There are many ways of making fabric shades, and just as many ways of describing them!
Festoon shades are sometimes known as cloud or balloon shades, and Austrian as Festoon. So don't worry if you have other names for them, because they are known by various names in different geographical areas.
(Shades or blinds? Technically, shades can't block all the light, whereas blinds can. But this isn't applied in many countries, and everything from Roller to Austrian are referred to as blinds.)
A major advantage of fabric shades is that you can bring the charm of a delightful fabric into your room in a simple but effective and practical way.
Different types of fabric shades
These were the earliest shades used, and are still some of the most useful. They are sometimes called 'Holland' shades, as they were originally made from a finely woven glazed linen called Holland.
Roller shades can be made from any fabric which can be stiffened or laminated, or which is firm enough on its own to roll up. The fabric is wound around a roller which is either spring loaded or has a side chain mechanism to wind the shade up and down.
The fabric can be finished in many ways, such as stenciling, painting, or trimmed in contrasting fabric or braid. The base can also be shaped.
A reverse roller blind is where the fabric is rolled from the bottom up, by means of a pair of cords, although the cords can eventually rub into the fabric.
In the eighteenth century in Europe, in what is usually known as the 'Rococo' period, Austrian shades were fashionable. Many people think Austrian shades are fussy and unruly, but in the right circumstances they can enhance a room.
These fabric shades have fullness in the width. You can use any sort of heading, but pencil pleats are the most common. The shade is raised and lowered by cords running through rings sewn onto the reverse of the shade. When fully down, Austrian shades look very much like a standard curtain.
A variation of this sort of shade is the 'tailed' Austrian shade. You simply omit the cords from the sides, causing the sides to form tails when the center section is raised.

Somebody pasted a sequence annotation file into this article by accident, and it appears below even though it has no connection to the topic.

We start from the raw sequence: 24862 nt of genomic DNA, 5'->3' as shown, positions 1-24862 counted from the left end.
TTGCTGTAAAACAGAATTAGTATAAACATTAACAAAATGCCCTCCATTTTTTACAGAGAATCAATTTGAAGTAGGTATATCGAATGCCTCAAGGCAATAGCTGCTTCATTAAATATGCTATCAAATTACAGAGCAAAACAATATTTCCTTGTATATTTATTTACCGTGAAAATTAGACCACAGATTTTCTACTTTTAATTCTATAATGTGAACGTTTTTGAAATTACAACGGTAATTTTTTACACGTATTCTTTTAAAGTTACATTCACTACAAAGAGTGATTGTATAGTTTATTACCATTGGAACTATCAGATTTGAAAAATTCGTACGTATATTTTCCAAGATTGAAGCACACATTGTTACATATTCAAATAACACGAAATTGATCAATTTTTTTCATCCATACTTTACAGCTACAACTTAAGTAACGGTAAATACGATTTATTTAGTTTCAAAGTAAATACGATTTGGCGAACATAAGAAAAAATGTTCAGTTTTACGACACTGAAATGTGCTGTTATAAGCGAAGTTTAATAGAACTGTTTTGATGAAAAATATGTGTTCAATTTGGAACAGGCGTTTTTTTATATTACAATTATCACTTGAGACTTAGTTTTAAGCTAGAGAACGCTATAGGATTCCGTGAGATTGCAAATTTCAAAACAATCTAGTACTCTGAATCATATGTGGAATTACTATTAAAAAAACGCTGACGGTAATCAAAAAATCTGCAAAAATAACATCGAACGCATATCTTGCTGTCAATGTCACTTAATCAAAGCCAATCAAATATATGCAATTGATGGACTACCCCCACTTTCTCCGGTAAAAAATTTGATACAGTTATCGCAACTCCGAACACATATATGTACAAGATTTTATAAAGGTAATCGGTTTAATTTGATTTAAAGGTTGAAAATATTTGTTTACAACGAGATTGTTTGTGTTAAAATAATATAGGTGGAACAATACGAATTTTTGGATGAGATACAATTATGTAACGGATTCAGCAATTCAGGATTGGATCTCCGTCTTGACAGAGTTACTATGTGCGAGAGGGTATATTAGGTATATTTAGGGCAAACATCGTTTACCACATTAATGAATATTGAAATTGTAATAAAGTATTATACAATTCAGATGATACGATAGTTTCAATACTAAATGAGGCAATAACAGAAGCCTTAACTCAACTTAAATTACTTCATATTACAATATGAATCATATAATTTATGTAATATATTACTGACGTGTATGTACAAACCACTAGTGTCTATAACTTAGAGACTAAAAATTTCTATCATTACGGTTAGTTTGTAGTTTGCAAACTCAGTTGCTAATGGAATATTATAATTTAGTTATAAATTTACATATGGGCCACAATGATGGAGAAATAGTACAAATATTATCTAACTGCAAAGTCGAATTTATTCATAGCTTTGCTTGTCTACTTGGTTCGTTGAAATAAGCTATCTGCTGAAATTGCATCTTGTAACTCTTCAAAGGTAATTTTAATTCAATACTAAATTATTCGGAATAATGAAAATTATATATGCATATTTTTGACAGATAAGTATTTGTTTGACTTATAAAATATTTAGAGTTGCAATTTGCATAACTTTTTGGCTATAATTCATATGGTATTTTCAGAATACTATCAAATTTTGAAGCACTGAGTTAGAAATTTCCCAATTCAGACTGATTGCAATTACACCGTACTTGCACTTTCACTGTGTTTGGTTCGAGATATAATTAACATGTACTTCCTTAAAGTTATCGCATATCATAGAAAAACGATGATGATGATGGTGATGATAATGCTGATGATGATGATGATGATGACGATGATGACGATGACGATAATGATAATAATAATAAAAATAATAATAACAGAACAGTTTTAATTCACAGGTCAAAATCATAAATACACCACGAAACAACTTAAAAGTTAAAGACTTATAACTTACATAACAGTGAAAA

These are very similar to Austrian shades. The difference is that Festoon shades have fullness in the length as well as the width. When they are fully down, there is fullness in the length as well as the width. In other words, there is (usually) twice the length of fabric in the finished drop. As with Austrian shades, cords are used to raise and lower the shade.
When a Roman shade is down, the fabric is flat - there is no fullness in either the width or the drop. The fabric has thin battens or rods inserted at intervals horizontally. Cords are attached at the back, and when pulled up, the fabric falls into neat folds.
You can line and interline Roman shades, or use blackout lining, or no lining at all. For effect, you can edge or trim the shade, or inset borders on one or more edges.
Look in any book on how to make fabric shades, and you'll find many variations on shades.
- You can have Roman shades with fullness across the width, called Shirred Roman shades.
- Roman shades with folds fixed so even when fully down the fabric is not flat but still has folds.
- Austrian or Festoon shades with alternate cords attached at different heights to achieve unique effects.
For more information go to the page on fabric window shades
When you're making your fabric shades - especially Austrian or Festoon - if they are large, make sure the fittings you use are adequate to support the weight. Double fullness of fabric in a Festoon shade with lining can result in considerable weight. For Roman shades you can get geared mechanisms which make it easier to raise and lower the shade.
Also make sure the fabric shades can be raised without too much effort! A strong person can fit a shade and easily pull it up, but could his frail grandmother operate it? You may want to consider using rails powered by electric motors which are available for most types of shade.